Despite having 26 of 32 seats, we won’t rubber stamp executive request — Oyo lawmaker

Honourable Femi Okedoyin represents Saki-West constituency in the Oyo State House of Assembly. In this interview with OLAMIDE ENIOLA, he spoke on the difference the Ninth Assembly would make in the state, among other issues.

OUT of the 32 seats in the Assembly, the Peoples Democratic Party (PDP) is occupying 26. What do you have to say to the fear arising from certain quarters that, with this majority, the Ninth Assembly will be rubber stamping Governor Seyi Makinde’s decisions, even when they are not favourable to the state?

It is a good thing to have this massive majority. I don’t think we have had this before in the political history of the state. And you need to examine the calibre of men in the legislature of the state this time around, we are mostly youths with vibrant minds.

Again, hardly will you find an illiterate among us; we are all graduates. People of this calibre can’t be expected to constitute a rubber stamping-legislature. You need to know the deliberations we had on the floor of the house right from our first sitting. Our decisions and motions are people-oriented. We have even summoned the Ministry of Works to supply us with information about abandoned and uncompleted projects in the state for necessary actions. The people of the state can be assured that this house will represent their interest well. More so, Governor Seyi Makinde has a great mind so much that his policies will not be anti-people. He will not also usurp the legislative arm.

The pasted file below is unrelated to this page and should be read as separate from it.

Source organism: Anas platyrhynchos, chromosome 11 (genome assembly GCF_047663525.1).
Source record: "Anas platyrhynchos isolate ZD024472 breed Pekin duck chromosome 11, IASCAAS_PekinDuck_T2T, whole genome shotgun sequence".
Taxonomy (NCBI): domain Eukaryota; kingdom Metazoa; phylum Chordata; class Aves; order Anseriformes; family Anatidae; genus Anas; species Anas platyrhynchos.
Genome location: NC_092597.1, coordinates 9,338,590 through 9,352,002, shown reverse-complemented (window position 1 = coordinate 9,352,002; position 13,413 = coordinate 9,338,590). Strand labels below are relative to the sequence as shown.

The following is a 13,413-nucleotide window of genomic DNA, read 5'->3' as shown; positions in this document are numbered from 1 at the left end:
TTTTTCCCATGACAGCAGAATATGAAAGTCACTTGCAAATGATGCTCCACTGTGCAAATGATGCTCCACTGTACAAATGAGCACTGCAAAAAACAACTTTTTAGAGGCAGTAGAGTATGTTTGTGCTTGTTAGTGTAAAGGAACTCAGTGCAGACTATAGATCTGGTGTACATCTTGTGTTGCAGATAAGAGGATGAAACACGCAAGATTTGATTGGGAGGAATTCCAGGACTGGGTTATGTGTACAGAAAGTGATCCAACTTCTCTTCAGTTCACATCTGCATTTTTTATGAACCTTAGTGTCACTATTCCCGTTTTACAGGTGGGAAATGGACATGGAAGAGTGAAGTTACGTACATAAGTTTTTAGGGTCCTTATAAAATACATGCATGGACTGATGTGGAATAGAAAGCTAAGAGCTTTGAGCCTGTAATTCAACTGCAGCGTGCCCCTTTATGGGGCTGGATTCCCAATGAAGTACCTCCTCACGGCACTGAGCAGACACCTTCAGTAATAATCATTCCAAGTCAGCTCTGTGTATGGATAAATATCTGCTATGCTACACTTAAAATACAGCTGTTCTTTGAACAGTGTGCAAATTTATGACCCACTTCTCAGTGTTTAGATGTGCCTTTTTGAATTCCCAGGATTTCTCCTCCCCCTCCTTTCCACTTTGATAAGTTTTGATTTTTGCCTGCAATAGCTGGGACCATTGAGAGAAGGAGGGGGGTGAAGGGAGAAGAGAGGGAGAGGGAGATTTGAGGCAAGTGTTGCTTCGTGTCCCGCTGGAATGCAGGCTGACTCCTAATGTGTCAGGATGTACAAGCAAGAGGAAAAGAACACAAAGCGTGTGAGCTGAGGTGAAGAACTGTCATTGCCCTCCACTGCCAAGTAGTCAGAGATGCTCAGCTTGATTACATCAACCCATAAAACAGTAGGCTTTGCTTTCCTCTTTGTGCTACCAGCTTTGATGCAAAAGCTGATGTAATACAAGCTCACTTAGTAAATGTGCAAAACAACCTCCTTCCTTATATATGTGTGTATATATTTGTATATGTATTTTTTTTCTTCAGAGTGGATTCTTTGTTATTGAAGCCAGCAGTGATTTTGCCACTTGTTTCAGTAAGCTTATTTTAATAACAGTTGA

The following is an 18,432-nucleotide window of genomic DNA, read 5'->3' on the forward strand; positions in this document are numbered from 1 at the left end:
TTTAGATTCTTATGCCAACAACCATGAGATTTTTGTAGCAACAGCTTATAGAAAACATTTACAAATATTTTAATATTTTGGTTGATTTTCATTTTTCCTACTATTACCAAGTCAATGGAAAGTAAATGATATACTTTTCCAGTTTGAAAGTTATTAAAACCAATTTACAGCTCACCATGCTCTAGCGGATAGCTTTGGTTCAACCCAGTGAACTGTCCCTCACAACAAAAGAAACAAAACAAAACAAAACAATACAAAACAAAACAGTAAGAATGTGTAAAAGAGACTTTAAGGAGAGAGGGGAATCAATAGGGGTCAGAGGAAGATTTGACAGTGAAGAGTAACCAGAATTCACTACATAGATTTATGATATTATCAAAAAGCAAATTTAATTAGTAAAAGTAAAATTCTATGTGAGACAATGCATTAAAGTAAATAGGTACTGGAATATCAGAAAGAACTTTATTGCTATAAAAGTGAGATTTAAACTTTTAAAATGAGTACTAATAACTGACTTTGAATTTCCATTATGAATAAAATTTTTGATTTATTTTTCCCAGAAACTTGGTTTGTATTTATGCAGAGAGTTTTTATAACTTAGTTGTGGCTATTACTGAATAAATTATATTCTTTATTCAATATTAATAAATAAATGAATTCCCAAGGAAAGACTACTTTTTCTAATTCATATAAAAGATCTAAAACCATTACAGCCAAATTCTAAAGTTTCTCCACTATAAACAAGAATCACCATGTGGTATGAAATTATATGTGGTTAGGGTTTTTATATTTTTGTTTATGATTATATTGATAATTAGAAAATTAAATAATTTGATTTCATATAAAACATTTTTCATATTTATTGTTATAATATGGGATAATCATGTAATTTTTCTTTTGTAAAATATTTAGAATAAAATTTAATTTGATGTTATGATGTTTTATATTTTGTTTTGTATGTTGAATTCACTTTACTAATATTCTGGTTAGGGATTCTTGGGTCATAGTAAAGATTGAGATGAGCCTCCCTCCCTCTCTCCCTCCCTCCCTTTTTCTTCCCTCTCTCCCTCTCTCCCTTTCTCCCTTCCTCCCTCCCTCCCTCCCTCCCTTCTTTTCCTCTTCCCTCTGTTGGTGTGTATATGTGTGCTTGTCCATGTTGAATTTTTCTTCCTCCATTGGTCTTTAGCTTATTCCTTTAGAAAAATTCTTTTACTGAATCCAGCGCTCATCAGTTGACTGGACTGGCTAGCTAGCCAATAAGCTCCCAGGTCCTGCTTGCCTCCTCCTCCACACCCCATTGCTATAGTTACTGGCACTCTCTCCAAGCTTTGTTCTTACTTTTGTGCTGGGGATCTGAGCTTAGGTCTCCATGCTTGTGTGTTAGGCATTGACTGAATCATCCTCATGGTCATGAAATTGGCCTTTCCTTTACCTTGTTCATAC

In what way will this administration be different from the past administrations in Oyo State?

On my own part, I won’t be an unapproachable representative. As I have said, my mandate is to make myself accessible to the people who voted for me. Generally, I want to believe that an end has come to the secret running of the state affairs in Oyo State. By this, I mean that decisions will not be taken for people in ‘our sitting room’. Stakeholders will be consulted on what people’s needs are, and actions will be taken based on whatever we agree on. Developmental projects for constituency will be sited to benefit the masses, not privileged individuals.

This is the government of the people. For instance, if you go round now, you will discover that civil servants have been paid their June salary on Tuesday, when the month has not even ended. Workers will get their wages as and when due. This wasn’t so in the past administration. Tuition fee has been abolished in our primary and secondary schools. This wasn’t so in the past administration, and we should still expect more of these positives in the state.


Would you like to talk about your contest and emergence in the last election?